Miami developers hit with $2 million judgment want new hearing in jet-set dispute


Millions are on the line Friday when attorneys for prominent Miami developers Craig Robins and Ugo Colombo head back to court in their long-running dispute over a private jet.


Design District developer Craig Robins says a $2 million judgment issued last month against his companies in a dispute over a private jet is illegitimate because of juror misconduct.

With attorneys for Robins and former partner-in-flight Ugo Colombo set to meet again in a Miami courtroom Friday afternoon, Robins’ attorney Dennis Richard is arguing that the jury verdict against his client should be thrown out and a new hearing granted. The grounds: he says three of six jurors who sided with high-rise developer Colombo and his company, CMC Group, omitted criminal records and past litigation when being vetted by attorneys.

“Multiple jurors concealed their involvement in multiple lawsuits. One juror concealed that he was a twice convicted felon,” Richard wrote in the March 25 motion. He added: “In the annals of reported cases we have not found a situation where as much as half the jury provided false answers when asked if they had been sued.”

Colombo attorney Jim Robinson said there’s no merit to the argument, nor several others by Robins’ camp in their quest to toss the $2 million judgment.

But Richard questioned the jurors’ impartiality on a case that centers on allegations of unpaid bills and manipulated invoices.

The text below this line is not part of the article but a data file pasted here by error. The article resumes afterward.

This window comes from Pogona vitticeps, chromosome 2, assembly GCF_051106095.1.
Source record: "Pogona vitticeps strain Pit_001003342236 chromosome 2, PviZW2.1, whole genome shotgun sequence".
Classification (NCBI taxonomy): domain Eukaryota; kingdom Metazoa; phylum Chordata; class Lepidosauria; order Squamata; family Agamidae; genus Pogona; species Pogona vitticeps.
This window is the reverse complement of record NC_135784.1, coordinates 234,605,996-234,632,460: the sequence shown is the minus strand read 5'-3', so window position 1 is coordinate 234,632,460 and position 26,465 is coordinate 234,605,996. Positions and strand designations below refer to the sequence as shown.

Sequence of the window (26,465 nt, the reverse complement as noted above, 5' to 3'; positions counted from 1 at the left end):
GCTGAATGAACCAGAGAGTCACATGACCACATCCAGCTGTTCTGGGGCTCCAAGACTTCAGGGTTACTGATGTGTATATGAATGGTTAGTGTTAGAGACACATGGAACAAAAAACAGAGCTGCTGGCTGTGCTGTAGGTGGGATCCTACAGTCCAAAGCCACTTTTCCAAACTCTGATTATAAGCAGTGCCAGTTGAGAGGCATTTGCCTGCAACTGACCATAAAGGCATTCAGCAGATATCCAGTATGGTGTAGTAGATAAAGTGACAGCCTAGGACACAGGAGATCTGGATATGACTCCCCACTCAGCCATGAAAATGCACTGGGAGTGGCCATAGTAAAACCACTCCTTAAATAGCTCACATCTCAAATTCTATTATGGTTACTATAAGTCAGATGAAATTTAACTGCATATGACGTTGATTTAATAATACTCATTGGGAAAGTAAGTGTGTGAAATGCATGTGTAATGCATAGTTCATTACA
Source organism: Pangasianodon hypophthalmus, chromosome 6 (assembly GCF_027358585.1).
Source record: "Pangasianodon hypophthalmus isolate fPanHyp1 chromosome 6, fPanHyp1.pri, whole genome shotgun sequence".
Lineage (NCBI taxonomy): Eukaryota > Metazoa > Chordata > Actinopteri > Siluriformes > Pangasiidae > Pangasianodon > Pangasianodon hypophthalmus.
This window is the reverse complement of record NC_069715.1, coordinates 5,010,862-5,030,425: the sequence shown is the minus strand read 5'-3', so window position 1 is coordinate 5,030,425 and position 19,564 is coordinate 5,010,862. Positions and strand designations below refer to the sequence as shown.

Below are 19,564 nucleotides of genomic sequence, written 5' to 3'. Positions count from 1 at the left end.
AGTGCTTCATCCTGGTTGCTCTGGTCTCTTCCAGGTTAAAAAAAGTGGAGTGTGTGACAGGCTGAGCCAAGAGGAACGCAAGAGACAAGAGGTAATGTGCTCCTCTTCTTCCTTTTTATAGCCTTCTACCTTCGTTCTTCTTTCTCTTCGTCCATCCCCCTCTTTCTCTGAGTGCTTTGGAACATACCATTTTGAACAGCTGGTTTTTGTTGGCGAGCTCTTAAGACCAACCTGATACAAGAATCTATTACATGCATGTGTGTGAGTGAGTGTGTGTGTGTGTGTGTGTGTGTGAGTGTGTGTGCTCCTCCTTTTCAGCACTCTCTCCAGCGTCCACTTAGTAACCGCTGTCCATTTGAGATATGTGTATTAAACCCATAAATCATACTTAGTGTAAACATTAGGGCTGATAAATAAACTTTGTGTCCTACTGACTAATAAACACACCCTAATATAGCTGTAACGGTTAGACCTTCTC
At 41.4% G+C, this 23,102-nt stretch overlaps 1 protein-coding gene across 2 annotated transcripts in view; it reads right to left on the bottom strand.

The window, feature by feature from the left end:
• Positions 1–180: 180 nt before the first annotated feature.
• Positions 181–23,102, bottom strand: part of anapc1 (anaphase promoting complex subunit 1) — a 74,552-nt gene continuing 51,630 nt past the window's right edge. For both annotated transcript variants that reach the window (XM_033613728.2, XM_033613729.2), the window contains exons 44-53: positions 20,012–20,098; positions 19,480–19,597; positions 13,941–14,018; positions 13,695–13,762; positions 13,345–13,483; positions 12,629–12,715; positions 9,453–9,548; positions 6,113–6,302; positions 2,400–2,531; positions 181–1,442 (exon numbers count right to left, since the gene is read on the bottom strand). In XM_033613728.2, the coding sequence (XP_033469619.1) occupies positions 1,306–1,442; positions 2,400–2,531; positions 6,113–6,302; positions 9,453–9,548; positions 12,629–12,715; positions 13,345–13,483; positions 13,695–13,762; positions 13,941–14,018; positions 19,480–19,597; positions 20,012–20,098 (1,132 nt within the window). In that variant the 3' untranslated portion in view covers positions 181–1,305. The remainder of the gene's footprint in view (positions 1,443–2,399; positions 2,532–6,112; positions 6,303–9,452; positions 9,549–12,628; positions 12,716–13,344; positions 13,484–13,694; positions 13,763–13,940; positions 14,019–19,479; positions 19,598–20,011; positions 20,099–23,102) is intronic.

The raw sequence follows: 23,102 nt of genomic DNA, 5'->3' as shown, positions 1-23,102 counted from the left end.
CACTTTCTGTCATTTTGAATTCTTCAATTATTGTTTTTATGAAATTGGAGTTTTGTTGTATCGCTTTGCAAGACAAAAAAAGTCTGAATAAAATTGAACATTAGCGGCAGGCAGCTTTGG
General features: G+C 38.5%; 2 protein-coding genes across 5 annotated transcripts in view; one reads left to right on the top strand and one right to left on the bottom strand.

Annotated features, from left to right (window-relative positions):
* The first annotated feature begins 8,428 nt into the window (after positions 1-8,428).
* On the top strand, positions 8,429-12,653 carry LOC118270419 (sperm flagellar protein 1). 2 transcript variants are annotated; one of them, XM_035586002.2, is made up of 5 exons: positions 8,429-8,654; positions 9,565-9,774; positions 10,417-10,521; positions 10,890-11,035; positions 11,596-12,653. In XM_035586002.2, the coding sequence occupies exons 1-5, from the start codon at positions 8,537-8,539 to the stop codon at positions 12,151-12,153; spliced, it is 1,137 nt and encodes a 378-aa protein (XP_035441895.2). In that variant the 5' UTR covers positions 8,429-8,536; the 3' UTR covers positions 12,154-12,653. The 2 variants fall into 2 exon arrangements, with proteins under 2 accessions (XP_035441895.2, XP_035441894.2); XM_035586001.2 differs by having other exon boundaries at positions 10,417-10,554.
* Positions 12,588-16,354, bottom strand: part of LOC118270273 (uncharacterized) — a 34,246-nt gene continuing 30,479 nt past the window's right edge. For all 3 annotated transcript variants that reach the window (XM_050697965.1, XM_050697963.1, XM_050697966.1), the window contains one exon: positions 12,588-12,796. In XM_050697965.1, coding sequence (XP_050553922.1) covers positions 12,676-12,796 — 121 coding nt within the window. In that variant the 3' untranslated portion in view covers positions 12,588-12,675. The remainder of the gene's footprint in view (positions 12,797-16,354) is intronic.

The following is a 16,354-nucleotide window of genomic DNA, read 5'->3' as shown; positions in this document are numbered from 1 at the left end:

The legal fight between Colombo and Robins began in 2008, when a 50/50 partnership on a $22 million Bombardier Challenger jet began to deteriorate. Colombo said Robins flew the jet around the world and then declined to pay his bills, resulting in a lawsuit by Turnberry Management, the company the two developers had paid to manage the aircraft.

Robins, in turn, alleged that Colombo had actually agreed in conversation to buy the plane only to renege after the economy tanked. He said Colombo then orchestrated a “sham” lawsuit by Turnberry meant to force Robins into paying half the debt on the jet while Colombo kept it for his sole use.

Turnberry Management, owned by the Soffer family behind Miami Beach’s Fontainebleau Hotel, eventually settled with Robins and signed affidavits supporting his case against CMC Group and Colombo.

But a jury sided with Colombo last month and deemed Robins’ DACRA Development and CL36 Leasing liable for $2 million in damages.

Now, Robins’ attorneys are questioning the jury’s credibility, saying one juror denied ever being charged with a crime despite old convictions on felony charges related to fraud and embezzlement in California that resulted in a one-year prison sentence in the late 1980s. Two others had been sued over failure to pay bills, they said.

Reached Wednesday, Richard declined to comment.

Robinson said he doesn’t believe the jurors withheld information, but rather Robins’ attorneys didn’t vet the jurors properly. He questioned the timing of the argument, saying legal and criminal histories could have been found and raised in the weeks leading up to the verdict.

“Judgment day came and DACRA didn’t like it. Now they’ve filed a motion that throws everything including the kitchen sink,” Robinson said. “There’s nothing we’ve seen in any of the motions about the substance of the verdict they can take issue with.”

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